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I noticed that ping to Google DNS and to from Serbia is about 15ms, but google servers are located in California! My dedicated server is located in Germany and our countries are close, but ping is 43ms. What is the secret? Can I reduce ping to my server somehow?

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"google servers are located in California!" No, they're not. – ceejayoz Sep 2 '12 at 15:01
Well, some of them are. :) – Michael B Sep 2 '12 at 20:31
Traceroute and see where it goes. – Skaperen Sep 3 '12 at 0:15
up vote 19 down vote accepted

Google has servers all over the world and uses Anycast so that a server near you answers your request, they use the same method in their public DNS product.

If you have servers on multiple geographic locations, you can set up something similiar with BIND, not using Anycast, but based on geolocation by using views for certain IP addresses.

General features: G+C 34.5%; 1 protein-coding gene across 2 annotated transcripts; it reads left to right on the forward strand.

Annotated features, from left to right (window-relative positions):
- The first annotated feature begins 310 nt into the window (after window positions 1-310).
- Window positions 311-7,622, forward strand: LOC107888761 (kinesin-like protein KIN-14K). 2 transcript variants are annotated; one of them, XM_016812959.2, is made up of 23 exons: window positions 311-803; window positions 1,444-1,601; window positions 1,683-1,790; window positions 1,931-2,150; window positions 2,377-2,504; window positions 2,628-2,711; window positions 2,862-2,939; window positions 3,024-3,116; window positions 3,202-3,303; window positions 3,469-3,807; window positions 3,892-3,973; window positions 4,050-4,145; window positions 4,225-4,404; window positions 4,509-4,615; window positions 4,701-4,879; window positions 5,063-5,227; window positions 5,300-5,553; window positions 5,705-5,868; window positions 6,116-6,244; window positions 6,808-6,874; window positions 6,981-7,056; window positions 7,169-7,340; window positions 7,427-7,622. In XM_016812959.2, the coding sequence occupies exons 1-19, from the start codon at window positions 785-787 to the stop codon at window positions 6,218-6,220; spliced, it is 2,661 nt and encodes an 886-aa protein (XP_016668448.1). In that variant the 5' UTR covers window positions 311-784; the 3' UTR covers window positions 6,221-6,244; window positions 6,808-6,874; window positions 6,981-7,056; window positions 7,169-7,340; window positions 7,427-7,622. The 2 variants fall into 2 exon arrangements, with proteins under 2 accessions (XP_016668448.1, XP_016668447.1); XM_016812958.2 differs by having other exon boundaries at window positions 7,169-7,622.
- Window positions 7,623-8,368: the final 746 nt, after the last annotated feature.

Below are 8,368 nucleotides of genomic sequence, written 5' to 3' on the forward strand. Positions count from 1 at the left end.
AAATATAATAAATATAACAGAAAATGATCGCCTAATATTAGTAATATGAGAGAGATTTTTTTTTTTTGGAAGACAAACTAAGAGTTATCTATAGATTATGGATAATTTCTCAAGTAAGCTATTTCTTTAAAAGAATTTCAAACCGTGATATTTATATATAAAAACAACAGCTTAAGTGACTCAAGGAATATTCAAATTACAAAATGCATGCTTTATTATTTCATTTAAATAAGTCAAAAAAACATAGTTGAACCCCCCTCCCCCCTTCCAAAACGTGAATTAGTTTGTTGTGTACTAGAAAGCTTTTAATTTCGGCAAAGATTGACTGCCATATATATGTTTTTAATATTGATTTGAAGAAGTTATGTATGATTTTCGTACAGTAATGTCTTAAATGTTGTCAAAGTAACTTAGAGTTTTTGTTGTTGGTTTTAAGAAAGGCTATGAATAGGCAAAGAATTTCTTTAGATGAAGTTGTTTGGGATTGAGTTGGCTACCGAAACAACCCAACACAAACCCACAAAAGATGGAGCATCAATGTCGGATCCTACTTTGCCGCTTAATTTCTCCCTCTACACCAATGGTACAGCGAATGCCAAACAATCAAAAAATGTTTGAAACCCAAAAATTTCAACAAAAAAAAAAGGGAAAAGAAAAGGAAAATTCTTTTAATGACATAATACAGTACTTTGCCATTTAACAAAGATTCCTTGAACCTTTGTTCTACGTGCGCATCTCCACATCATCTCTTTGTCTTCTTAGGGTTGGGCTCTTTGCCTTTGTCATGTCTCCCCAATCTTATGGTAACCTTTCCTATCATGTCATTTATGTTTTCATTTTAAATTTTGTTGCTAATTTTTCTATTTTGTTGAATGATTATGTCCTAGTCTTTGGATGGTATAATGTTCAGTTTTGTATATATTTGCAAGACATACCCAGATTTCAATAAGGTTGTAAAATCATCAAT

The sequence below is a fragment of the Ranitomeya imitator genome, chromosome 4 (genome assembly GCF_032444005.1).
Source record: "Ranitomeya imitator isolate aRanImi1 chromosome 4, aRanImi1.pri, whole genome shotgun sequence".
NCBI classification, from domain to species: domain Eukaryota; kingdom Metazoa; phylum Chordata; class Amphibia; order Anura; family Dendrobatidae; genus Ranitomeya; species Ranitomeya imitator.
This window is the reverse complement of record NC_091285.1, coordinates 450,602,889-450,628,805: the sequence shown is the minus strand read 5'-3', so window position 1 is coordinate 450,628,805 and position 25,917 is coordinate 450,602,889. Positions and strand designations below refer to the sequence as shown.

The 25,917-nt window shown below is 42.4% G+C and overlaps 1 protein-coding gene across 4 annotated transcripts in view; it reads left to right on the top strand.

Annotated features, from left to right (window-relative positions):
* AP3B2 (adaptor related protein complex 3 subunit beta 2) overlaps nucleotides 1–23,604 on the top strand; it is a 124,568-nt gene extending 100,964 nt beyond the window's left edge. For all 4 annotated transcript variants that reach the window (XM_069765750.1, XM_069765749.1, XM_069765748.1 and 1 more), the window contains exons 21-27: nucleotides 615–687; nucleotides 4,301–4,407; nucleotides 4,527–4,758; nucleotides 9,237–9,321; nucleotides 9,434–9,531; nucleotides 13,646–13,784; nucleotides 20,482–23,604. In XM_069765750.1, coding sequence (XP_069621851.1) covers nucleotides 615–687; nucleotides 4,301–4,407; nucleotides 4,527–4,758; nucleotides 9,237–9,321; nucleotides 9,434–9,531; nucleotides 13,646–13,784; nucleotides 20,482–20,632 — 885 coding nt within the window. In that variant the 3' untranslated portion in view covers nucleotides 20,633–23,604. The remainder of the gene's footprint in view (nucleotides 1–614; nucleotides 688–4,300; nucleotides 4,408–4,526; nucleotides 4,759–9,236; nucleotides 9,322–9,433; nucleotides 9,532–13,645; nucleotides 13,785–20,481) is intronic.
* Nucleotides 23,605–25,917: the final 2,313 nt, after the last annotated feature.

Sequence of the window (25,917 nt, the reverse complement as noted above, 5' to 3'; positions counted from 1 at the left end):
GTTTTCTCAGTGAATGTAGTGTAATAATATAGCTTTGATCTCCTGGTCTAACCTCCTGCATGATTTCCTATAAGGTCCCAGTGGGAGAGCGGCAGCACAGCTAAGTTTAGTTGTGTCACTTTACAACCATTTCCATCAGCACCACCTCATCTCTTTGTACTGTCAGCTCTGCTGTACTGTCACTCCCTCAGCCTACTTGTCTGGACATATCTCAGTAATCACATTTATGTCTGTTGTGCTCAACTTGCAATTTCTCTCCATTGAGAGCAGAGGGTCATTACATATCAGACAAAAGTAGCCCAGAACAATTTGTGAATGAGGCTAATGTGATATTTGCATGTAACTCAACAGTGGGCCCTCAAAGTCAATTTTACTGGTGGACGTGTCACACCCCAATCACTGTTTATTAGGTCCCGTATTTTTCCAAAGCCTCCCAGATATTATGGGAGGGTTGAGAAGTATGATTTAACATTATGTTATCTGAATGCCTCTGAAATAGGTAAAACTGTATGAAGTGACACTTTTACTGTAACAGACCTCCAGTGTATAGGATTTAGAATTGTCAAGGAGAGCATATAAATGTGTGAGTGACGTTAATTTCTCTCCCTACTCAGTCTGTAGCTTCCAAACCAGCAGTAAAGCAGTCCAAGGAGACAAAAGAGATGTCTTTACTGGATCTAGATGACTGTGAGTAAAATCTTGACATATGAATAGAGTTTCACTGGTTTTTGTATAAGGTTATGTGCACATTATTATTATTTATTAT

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This is your answer. Google doesn't have any magic to break the laws of physics. – blueben Sep 2 '12 at 15:16
Google is likely using bgp anycasting, not geoip. – 3molo Sep 2 '12 at 16:36
"Google doesn't have any magic to break the laws of physics." Yet. – Michael B Sep 2 '12 at 20:32
@3molo, you're right but you could have just edited instead of downvoting. I've edited the answer to be closer to the truth. – Kenny Rasschaert Sep 2 '12 at 21:37
You're right, I should have done that. – 3molo Sep 3 '12 at 5:32

ICMP is not the correct tool for measuring network performance. A more realistic test would be using a network packet capture application like Wireshark, or something that that can perform application/protocol-specific tests, such as NPing.

Nping Reference Guide

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To explain why it looks like it's a secret, most likely you're not pinging the same server that sees. You pinged a server in Serbia and sees another machine in california.

If you want low latency, then place your server closest to an internet exchange in the area where the customers are located. If your customers are spread around the world, then use CDN.

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